Now I could mention countless studies supporting the fact that multitasking, or serial-tasking’ and they would all lead to the same conclusions: less efficient, less productive, not as well-done. Consequently, even in a world filled with distractive new technologies, you need to single task. It doesn’t imply not to use technology, but reprogram your mind to focus, prioritize and commit to only one thing. When you’ll have focused on one thing for long enough, then you can reward yourself with a little facebooking or watch the newly released video of Lana Del Rey on youtube…

Apps for Teachers: TeacherTool vs TeacherKit

Ironically enough, I debated on blogging about the use of the Ipad in the classroom for a long time. Although using such device on a regular basis will always be a work in progress, the months of research I’ve invested got me to feel confident using it in the classroom as a teacher. Accordingly, my reluctance to write about is wasn’t merely based on my competency, but more on the fact that this post could go endlessly, in very various directions, and I wouldn’t even be close to summarize the opportunities that such a great device holds.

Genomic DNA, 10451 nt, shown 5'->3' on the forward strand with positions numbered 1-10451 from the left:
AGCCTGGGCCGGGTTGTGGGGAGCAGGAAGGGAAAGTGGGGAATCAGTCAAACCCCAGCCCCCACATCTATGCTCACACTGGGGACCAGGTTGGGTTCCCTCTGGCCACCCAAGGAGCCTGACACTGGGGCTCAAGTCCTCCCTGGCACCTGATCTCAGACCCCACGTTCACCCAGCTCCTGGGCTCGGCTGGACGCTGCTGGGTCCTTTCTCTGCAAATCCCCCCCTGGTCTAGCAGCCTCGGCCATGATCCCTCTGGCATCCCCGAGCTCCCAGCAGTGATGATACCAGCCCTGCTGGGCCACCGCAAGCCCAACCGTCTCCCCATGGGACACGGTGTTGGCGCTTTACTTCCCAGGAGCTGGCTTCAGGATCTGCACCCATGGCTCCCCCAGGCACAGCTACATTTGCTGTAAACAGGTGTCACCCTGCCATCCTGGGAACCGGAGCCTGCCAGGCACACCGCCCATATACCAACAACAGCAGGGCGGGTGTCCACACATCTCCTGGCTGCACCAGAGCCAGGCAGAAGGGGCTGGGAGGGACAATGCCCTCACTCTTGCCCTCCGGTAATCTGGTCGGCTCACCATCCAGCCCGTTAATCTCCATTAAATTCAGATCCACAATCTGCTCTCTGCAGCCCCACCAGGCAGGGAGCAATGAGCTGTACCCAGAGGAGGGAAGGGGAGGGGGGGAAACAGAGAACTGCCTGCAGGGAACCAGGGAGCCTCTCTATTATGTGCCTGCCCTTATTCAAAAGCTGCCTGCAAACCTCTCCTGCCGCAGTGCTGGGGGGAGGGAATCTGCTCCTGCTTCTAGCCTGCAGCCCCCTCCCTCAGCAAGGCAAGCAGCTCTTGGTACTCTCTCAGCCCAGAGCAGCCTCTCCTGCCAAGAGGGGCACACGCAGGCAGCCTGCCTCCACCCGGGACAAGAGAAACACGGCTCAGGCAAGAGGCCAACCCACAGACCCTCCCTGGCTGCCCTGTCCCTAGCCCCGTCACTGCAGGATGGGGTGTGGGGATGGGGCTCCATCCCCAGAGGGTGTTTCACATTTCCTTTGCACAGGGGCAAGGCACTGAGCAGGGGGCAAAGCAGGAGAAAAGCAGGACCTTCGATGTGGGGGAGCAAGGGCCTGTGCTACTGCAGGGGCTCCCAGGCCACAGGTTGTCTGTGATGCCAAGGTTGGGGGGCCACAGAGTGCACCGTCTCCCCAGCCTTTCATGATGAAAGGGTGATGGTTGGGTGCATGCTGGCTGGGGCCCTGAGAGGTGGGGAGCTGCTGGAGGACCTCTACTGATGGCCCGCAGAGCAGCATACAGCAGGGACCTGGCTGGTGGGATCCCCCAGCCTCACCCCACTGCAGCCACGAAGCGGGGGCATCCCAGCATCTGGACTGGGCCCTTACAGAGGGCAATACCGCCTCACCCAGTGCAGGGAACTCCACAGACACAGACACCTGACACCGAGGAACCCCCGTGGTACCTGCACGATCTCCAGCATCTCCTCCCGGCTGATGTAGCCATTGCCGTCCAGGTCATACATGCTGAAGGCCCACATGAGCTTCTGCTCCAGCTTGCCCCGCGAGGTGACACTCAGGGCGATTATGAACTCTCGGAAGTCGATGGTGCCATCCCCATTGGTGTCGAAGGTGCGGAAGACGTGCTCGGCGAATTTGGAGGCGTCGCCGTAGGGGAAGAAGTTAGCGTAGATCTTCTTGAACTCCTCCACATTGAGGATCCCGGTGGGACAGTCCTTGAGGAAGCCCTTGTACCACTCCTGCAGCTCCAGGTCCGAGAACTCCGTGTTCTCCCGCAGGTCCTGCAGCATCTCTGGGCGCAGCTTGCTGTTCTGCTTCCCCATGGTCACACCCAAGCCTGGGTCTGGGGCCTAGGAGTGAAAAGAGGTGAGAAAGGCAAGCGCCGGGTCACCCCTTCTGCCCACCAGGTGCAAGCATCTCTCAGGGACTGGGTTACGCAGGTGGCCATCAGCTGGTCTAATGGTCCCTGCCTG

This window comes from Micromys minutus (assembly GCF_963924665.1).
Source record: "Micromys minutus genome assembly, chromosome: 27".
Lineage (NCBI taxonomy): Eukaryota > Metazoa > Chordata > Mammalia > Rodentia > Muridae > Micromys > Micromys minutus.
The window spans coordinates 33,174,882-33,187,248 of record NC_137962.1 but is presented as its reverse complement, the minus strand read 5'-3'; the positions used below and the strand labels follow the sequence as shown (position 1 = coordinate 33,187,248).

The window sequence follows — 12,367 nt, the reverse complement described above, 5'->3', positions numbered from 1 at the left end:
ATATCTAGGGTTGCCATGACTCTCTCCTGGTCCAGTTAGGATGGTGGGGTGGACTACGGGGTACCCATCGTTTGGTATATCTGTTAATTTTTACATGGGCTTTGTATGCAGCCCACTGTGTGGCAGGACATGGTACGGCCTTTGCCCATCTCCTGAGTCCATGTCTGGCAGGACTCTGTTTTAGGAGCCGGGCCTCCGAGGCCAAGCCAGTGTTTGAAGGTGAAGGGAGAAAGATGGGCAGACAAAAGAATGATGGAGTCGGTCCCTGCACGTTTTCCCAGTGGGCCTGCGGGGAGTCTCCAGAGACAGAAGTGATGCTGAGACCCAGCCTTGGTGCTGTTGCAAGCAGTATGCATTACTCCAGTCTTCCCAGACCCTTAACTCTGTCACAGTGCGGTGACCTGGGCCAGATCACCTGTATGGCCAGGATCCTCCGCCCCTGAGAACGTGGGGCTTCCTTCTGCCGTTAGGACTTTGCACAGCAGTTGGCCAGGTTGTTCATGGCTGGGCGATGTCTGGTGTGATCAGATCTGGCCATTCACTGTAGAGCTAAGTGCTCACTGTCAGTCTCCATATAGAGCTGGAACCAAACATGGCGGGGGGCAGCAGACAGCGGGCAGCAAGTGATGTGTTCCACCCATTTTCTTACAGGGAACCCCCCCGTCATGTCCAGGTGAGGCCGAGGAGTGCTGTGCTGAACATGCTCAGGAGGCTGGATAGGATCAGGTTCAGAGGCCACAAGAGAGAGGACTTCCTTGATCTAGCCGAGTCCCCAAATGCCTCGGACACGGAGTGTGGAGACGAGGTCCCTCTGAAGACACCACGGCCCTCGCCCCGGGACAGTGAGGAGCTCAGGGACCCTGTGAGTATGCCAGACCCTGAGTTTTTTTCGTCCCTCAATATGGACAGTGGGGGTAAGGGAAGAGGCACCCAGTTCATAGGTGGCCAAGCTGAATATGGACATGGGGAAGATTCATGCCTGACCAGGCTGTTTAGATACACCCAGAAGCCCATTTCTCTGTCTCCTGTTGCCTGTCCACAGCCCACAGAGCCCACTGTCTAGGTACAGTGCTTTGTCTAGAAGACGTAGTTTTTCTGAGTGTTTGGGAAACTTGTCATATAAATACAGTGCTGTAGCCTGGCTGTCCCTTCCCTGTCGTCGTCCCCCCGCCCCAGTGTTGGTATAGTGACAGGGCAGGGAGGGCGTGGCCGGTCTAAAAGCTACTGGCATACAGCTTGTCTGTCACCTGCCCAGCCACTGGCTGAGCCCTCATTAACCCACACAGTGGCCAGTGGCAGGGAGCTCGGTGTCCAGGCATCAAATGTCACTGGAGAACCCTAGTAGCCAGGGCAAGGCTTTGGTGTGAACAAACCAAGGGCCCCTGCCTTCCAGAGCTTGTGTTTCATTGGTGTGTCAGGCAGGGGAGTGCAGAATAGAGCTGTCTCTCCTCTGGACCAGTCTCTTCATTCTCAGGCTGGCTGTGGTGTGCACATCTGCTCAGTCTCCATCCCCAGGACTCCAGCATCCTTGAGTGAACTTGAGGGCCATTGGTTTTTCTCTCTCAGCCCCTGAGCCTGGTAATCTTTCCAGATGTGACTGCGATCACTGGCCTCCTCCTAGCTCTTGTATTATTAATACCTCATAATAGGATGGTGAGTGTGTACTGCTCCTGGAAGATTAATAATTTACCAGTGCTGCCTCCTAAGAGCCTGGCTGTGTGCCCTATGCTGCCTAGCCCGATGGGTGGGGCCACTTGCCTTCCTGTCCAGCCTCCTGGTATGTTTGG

Anyhow, for this post I intend to focus more of the various apps one could use to manage her classroom. When I first start as a teacher, I felt ready to go out there and teach. I felt like I had the teaching skills to popularize complex notions to my students and the strong will to captivate them. However I was terrified by all the logistics of the classroom. My head was already filled with mental notes as it was, I didn’t see how I could find more space to remember that I needed to verify Jimmy’s homework, to get Anna’s signature and to bring an extra copy of the homework for Sam who’s missing the next two classes. Although I eventually developed my own system, I must say that apps such as “Teacher Tool” and “Teacher Kit” helped my get everything together.